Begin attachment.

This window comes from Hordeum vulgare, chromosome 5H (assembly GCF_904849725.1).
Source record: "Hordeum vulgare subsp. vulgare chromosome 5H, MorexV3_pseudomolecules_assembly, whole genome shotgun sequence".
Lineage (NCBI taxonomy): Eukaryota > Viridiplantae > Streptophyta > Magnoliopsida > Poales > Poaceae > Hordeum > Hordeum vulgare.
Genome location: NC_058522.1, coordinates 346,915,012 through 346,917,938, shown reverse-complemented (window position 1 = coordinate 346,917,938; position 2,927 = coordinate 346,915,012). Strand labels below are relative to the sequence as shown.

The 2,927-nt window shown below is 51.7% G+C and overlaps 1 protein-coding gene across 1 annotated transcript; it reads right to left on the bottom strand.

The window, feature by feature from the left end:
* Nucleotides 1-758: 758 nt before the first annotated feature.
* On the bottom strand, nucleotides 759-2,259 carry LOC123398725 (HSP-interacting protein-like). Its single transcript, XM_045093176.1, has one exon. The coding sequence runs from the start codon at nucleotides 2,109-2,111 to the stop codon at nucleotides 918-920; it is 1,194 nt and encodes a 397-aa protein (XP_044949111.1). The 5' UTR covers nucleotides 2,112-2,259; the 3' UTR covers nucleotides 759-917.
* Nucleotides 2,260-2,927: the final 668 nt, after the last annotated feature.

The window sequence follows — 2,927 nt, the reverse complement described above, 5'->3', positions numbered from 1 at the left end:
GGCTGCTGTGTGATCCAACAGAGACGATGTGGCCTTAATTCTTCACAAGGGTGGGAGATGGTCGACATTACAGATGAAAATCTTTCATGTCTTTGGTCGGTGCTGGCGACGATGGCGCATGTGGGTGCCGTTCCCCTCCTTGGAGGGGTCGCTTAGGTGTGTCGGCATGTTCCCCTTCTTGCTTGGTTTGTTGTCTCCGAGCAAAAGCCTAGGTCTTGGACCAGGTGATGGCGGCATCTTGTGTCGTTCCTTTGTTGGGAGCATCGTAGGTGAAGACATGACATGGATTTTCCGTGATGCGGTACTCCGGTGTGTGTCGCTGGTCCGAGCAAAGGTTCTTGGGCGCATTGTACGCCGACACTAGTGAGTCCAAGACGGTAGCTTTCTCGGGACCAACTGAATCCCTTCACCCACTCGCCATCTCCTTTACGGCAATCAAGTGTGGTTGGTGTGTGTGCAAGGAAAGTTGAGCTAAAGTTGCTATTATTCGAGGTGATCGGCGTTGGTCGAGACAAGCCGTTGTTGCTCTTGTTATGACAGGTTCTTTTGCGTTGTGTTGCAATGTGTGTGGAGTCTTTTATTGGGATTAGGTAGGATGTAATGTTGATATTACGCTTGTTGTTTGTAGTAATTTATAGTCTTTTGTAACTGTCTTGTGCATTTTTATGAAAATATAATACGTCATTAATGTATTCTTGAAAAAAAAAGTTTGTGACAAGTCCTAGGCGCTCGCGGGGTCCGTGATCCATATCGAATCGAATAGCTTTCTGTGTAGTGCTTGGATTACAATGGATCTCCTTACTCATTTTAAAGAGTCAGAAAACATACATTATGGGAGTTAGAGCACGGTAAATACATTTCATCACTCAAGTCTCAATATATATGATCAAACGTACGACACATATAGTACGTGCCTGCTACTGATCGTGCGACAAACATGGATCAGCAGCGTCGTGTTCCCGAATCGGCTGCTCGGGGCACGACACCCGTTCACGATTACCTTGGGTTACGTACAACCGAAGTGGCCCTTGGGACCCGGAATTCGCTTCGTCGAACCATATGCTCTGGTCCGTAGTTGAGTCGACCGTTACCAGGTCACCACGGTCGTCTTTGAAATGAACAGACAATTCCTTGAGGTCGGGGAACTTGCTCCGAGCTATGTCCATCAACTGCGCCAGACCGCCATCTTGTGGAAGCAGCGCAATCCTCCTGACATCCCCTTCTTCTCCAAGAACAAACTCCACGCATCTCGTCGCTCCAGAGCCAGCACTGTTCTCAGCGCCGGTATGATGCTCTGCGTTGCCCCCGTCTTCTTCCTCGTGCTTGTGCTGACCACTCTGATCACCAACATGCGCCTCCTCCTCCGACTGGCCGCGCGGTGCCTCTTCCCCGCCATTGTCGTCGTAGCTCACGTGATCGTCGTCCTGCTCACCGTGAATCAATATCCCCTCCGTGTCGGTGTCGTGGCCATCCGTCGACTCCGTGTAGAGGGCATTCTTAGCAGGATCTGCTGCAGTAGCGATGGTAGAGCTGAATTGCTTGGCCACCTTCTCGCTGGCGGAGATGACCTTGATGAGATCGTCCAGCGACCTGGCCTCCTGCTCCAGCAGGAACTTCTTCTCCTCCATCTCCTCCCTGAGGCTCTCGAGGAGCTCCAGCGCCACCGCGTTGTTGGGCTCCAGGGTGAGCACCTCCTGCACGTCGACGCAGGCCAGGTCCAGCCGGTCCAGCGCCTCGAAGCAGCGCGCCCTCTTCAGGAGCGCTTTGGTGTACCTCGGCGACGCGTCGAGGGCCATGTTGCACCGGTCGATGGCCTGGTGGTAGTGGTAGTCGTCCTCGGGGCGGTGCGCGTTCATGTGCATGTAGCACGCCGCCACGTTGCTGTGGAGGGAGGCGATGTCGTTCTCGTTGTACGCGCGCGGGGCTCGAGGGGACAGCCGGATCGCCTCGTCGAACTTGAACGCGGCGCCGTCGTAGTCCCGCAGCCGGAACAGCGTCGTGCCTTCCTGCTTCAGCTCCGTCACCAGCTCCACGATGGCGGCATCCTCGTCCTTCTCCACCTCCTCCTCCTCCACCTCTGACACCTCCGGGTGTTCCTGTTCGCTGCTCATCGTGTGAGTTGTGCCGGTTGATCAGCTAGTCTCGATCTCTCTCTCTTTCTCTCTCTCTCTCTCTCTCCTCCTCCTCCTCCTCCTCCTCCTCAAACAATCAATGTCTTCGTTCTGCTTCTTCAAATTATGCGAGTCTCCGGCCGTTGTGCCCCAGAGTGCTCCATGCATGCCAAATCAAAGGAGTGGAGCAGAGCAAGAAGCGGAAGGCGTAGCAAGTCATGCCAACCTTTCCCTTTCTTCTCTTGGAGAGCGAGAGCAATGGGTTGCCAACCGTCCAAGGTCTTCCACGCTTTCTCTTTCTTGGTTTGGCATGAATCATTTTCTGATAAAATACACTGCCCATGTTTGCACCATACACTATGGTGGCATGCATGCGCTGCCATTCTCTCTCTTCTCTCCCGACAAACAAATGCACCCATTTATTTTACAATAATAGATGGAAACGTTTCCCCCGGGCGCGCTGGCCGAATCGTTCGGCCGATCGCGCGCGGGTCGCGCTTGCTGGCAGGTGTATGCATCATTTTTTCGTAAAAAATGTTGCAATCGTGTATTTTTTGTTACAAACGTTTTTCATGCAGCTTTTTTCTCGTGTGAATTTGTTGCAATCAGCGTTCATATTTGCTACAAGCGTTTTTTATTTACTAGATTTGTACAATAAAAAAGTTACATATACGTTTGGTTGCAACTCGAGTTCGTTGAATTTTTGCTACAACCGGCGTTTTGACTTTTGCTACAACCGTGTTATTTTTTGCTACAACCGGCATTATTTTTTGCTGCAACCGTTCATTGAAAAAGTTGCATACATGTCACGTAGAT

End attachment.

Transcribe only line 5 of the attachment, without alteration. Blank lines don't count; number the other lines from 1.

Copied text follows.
The 2,927-nt window shown below is 51.7% G+C and overlaps 1 protein-coding gene across 1 annotated transcript; it reads right to left on the bottom strand.